The RBA uses foreign currency swaps to assist daily domestic liquidity management and to manage its balance sheet holdings. A currency swap is the simultaneous purchase and sale of one currency against another currency for specified maturities. The cash flows are the same as borrowing one currency for a certain period, and lending another currency for the same period. The pricing of the swap must therefore reflect the interest rates applicable to these money market transactions. Interest rates are implicit in the swap contract but interest itself is not paid or received.

Foreign exchange holdings contracted for sale beyond 30 June 2004 (including those under swap contracts) have been valued at market exchange rates (refer Note 18).

Interest rate futures

The RBA uses interest rate futures contracts on overseas exchanges to hedge risks on its portfolio of foreign securities. An interest rate futures contract is a contract to buy or sell a specific amount of securities for a specific price on a specific future date.

Interest rate futures are off-balance sheet items. Interest rate futures positions are marked to market on the last business day of June and valuation gains and losses are taken to profit. The RBA did not trade in any other derivative instruments during 2003/04.

(d) Australian dollar securities

The RBA holds Commonwealth Treasury Fixed Coupon Bonds, Treasury Notes and Treasury Capital Indexed Bonds, and securities issued by the central borrowing authorities of State and Territory Governments. It also holds under repurchase agreements bank bills and certificates of deposit issued by banks licensed in Australia and Australian dollar denominated securities issued by foreign governments, foreign government agencies that have an explicit government guarantee and by certain highly-rated supranational organisations. Realised and unrealised gains or losses on Australian dollar securities are immediately taken to profit, but only realised gains are available for distribution.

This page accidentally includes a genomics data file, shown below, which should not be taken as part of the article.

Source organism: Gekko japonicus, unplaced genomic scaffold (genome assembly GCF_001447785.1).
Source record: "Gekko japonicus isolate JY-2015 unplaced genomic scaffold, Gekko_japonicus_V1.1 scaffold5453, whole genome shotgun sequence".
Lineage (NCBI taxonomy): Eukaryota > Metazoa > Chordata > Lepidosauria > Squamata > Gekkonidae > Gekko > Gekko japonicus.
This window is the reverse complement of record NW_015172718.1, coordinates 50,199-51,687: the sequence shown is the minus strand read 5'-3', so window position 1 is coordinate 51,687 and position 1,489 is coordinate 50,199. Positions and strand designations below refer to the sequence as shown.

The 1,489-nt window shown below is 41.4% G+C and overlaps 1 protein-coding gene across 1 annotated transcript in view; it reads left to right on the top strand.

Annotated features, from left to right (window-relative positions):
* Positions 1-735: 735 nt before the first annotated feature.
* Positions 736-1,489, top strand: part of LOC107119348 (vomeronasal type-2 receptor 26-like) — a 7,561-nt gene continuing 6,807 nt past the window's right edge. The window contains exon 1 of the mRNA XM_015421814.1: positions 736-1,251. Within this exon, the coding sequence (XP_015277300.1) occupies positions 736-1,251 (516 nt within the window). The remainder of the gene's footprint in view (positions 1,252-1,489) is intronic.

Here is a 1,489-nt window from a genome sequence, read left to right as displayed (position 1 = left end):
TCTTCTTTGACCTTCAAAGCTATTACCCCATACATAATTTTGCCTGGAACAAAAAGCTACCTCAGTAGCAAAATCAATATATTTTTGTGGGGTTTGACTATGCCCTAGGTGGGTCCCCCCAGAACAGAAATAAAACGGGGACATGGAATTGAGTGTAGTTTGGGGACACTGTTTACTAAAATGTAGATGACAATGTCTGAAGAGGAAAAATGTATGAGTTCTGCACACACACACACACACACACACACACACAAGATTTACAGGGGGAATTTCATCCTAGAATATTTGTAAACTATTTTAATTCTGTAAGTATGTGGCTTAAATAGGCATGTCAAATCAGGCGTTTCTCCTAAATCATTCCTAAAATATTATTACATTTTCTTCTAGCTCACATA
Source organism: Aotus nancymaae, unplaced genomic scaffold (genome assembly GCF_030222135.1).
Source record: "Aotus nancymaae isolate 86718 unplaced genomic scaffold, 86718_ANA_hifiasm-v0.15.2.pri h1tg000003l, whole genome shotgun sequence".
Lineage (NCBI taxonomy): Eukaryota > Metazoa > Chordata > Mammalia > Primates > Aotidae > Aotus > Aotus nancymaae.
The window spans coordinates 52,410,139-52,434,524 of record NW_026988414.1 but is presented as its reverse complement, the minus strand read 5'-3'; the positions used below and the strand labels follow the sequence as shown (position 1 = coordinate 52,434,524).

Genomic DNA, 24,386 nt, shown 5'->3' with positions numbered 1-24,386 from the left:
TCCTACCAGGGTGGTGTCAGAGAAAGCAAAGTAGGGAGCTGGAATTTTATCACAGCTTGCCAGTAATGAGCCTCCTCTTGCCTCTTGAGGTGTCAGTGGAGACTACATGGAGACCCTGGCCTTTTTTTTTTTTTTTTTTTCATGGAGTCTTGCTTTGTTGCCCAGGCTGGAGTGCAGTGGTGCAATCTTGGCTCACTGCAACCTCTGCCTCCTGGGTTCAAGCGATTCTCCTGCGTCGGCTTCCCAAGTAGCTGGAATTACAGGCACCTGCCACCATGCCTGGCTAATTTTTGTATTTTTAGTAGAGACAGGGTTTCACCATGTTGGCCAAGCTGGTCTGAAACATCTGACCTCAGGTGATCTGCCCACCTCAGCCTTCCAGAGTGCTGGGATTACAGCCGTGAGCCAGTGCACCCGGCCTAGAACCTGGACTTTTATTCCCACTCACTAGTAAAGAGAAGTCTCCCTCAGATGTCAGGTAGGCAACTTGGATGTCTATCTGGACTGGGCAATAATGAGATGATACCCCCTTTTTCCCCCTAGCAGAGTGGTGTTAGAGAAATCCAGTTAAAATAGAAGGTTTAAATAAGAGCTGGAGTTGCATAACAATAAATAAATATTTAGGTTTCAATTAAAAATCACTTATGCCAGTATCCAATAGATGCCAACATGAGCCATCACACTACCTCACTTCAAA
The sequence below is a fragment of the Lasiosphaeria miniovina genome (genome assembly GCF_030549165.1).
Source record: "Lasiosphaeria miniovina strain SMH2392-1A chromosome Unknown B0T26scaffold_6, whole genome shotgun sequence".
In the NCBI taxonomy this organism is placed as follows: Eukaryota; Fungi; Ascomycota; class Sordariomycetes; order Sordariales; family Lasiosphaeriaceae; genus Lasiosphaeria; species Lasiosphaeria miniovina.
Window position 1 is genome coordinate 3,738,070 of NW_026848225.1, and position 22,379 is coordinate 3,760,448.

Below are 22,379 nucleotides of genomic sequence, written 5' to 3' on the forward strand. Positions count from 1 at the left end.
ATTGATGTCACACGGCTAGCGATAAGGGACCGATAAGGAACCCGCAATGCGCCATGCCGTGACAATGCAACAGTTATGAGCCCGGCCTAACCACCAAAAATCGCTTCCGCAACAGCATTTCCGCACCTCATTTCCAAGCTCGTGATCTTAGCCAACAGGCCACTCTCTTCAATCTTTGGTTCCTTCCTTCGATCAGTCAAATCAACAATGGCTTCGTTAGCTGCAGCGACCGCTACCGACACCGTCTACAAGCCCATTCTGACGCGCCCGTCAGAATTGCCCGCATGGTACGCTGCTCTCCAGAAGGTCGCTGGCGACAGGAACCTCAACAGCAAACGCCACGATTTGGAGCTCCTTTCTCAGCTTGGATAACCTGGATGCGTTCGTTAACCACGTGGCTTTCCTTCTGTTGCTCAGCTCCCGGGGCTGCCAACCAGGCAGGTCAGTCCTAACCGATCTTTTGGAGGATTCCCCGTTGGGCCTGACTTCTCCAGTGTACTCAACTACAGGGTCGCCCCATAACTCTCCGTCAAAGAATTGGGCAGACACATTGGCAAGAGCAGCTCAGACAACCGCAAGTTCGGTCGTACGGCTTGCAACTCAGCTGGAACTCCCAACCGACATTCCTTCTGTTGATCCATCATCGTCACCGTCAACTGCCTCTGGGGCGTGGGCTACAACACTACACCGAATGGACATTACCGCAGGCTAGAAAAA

Commonwealth Treasury Fixed Coupon Bonds are coupon securities; the interest is payable biannually at the coupon rate. Commonwealth Treasury Notes are discount securities; the interest earned is the difference between the purchase price and the face value on redemption. Treasury Capital Indexed Bonds are coupon securities with the nominal value of the security indexed in line with movements in the Consumer Price Index each quarter until maturity; interest is paid quarterly.

Securities are valued at market prices on the last business day of June except when contracted for sale under repurchase agreements.

(e) Repurchase agreements

In the course of its financial market operations, the RBA engages in repurchase agreements involving foreign and Australian dollar marketable securities.

Securities sold and contracted for purchase under repurchase agreements are reported on the Statement of Financial Position within the relevant investment portfolio and are valued at market prices; the counterpart obligation to repurchase is included in Other Liabilities. The difference between the sale and purchase price is recognised as interest expense over the term of the agreement.

Securities purchased and contracted for sale under repurchase agreements are reported within the relevant investment portfolio at contract amount. The difference between the purchase and sale price is recognised as interest income over the term of the agreement.

(f) Property, plant and equipment

Formal valuations of all the RBA's Australian properties are conducted annually; RBA properties overseas are formally valued on a triennial basis. Australian properties are valued by officers of the Australian Valuation Office and overseas properties are valued by local independent valuers. The most recent valuation of overseas properties was at 30 June 2004. These valuations have been incorporated in the accounts. Annual depreciation is based on market values and assessments of useful remaining life.

From 1 July 2003, plant and equipment has been recognised on a fair value basis in accordance with the FMOs. The fair value of plant and equipment at the beginning and end of the reporting period was determined by an independent valuer. Previously, the Bank valued plant and equipment at cost less depreciation. Adjustments arising from the adoption of fair value are reflected in Net Profits (refer Note 2). Annual depreciation will now be based on fair values and the RBA's assessments of useful remaining life. In accordance with the FMOs, the RBA continues to recognise computer software at cost less depreciation.

Details of annual net expenditure, revaluation adjustments and depreciation of property, plant and equipment and computer software are included in Note 8.

(g) Deposits

Deposits include deposits at call and term deposits. Deposit balances are shown at their face value. Interest is accrued over the term of deposits and is paid periodically or at maturity. Interest accrued but not paid is included in Other Liabilities. Details of deposits are included in Note 9.

(h) Reserves